The emission control technology selected=While Holland America Line continues to test its scrubber system, Royal Caribbean Cruises has also launched a test program. The emission control technology selected for testing on the Independence of the Seas is new, with Royal Caribbean partnering with Ecospec to install the CSNOx system.

The system uses patented Ultra Low Frequency Electrolysis System (ULFELS) to treat the seawater being used as scrubber washwater with an anti-fouling system to eliminate marine organisms to reduce fouling of piping and pumps.

The water used for Stage 1 SOx removal passes through the SO2  absorption enhancer unit and is then sprayed in the abator tower’s lower section as the engine exhaust gas rises upward. The scrubbing process removes the SO2.

In Stage 2 of the process for CO2 and NOx removal, the water is conditioned in the pH exciter system PHX that improves the water’s absorption capability and is sent to the ULFELS treatment tank where the physical structure of the water is modified and the pH is raised to between 9.2 and 9.5. The ULFELS treated water is then pumped through the mineral scale control unit followed by the CO2 – NOx reducer unit and the then directed into the abator tower’s upper section where water sprays remove the CO2 and the NOx from the rising exhaust gas. The washwater then passes into the treatment system controlling the water quality and returns it to a pH of at least 6.5 in the discharge mixing tank before the washwater is discharged into the sea. The treated clean emission gas is discharged into the air.

Holland America Update

Holland America Line’s in-service testing of the Hamworthy-Krystallon SOx seawater scrubber aboard the Zaandam is continuing after modifications. The test program has been based on “technology that uses the natural chemistry of seawater to neutralize the acidic emissions and capture the particulates emitted from large combustion engines” and if “it could be successfully designed, installed and operated within the tight confines of an existing Holland America cruise ship,” according to a company America report.

Since 2006, a Krystallon seawater scrubber has been connected to the exhaust system of one of the Zaandam’s five Sulzer Wartsila ZA 40S 12 diesel engines. According to Tina Stotz, with the cruise line’s sustainability and ISO management systems, there was “one verifiable test for SOx and PM while the scrubber was 66 percent operational, but we got about 75 percent of the SOx and 57 percent of the PM. Other tests, with all sections of the scrubber operational, proved removal over 98 per cent of the SOx.”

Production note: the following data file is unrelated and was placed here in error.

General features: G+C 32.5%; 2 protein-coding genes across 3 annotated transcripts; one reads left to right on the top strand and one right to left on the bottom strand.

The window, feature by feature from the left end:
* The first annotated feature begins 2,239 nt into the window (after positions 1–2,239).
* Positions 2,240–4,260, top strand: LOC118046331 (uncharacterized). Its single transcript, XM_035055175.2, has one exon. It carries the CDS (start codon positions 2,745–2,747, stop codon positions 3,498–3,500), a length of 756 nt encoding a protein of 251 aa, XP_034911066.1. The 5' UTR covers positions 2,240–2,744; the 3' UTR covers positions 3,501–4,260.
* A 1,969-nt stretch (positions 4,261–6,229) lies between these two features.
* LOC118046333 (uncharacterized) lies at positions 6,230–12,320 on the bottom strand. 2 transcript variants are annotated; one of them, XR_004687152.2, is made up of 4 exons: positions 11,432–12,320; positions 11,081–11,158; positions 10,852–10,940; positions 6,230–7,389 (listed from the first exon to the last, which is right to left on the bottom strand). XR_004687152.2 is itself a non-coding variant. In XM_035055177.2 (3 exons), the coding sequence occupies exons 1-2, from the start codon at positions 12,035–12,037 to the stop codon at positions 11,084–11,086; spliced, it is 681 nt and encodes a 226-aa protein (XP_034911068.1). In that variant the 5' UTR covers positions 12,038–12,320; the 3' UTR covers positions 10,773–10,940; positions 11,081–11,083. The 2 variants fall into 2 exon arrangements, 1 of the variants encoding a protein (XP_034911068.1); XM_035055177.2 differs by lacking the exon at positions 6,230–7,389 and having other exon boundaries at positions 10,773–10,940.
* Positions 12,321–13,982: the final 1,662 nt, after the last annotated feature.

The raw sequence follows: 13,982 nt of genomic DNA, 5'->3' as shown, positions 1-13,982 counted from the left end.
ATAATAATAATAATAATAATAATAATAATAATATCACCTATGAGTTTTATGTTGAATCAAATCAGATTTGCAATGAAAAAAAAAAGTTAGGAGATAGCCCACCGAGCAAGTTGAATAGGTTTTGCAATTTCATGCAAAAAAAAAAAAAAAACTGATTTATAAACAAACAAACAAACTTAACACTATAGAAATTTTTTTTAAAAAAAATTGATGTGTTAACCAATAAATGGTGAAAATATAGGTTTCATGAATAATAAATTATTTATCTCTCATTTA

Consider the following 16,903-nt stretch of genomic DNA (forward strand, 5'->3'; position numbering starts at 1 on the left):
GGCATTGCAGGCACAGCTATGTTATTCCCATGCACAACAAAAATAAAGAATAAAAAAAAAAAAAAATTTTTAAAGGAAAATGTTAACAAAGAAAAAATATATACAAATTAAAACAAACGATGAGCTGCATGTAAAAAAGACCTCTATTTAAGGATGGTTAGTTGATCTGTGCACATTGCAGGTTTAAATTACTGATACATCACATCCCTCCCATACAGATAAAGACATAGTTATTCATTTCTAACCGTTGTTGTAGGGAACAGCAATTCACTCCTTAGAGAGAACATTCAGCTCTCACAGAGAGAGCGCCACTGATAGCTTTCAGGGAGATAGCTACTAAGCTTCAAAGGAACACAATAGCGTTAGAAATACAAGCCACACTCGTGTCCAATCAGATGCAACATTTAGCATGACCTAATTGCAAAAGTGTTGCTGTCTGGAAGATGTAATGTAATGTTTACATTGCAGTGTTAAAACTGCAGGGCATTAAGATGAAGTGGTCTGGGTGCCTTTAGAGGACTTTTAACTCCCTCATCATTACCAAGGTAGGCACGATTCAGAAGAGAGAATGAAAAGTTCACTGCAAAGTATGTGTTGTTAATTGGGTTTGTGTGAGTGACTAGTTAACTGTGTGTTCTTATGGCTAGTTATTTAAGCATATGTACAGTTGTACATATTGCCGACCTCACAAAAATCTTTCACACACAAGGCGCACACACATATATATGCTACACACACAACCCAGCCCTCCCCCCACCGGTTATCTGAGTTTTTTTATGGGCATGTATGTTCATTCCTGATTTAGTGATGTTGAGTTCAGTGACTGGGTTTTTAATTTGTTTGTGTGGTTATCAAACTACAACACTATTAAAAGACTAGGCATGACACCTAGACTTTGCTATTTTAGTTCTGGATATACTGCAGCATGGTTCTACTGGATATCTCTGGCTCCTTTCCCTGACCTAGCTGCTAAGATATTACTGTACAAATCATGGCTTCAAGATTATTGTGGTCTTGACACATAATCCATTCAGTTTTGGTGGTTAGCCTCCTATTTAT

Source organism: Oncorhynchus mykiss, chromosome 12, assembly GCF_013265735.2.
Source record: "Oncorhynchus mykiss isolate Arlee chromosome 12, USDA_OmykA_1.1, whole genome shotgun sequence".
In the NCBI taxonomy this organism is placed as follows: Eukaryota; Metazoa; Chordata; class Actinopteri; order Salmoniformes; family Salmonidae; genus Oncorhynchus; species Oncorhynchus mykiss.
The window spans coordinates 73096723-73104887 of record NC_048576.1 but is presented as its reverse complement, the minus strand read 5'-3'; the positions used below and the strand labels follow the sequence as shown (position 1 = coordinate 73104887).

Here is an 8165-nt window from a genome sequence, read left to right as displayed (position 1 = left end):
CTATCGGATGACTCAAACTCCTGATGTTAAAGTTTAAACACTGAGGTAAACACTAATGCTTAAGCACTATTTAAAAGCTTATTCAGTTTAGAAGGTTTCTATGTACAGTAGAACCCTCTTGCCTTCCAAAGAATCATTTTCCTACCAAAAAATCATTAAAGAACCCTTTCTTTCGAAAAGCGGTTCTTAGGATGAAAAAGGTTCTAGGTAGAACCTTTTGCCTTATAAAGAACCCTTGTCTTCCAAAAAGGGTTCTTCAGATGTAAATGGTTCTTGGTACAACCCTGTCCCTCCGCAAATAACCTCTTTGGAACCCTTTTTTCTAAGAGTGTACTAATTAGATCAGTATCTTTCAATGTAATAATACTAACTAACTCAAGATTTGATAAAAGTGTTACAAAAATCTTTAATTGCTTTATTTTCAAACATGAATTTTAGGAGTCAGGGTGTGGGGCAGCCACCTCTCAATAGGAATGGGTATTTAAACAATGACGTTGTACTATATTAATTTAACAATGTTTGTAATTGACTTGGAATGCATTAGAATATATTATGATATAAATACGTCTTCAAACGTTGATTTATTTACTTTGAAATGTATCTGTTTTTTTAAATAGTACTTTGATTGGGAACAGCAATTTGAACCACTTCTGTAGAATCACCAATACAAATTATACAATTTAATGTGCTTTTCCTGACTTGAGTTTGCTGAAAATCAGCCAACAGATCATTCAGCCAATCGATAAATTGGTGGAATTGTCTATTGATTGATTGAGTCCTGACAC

The Hamworthy-Krystallon system and other SOx control systems use various technologies, some of which are considered to be proprietary, either individually or in combinations. Andrew Scaplehorn, head of operations with Hamworthy Krystallon, explained that the company’s SOx removal technology requires that “engine exhaust streams be cooled down to about 60 degrees C and the seawater then must be mixed with the exhaust gas on a molecular level to achieve reduction of SOx from 500 ppm at the entry level to 20 ppm at discharge.”

The pH level of the discharged washwater is also strictly regulated and must be 6.5 ph within four meters of the ship. “We add clean seawater as necessary to the washwater just before discharge and the pH level recovery is very quick.” The total volume of washwater discharged after treating the single engine’s exhaust is about 800 cubic meters an hour.

During July 2010, a number of modifications were made to the Krystallon scrubber for the next series of tests that began in September. A new approved monitor was installed on the scrubber to provide continuous monitoring of SOx levels in the exhaust gas. “We will use that for our results in addition to independent testing,” said Scaplehorn.

As the next phase of testing and development is underway, Michael Inman, director system management and program development at Holland America stated, “This initiative is demonstrative that Holland America Line has been very committed to addressing the many vessel emission challenges.”

Excerpt from Cruise Industry News Quarterly Magazine: Fall 2010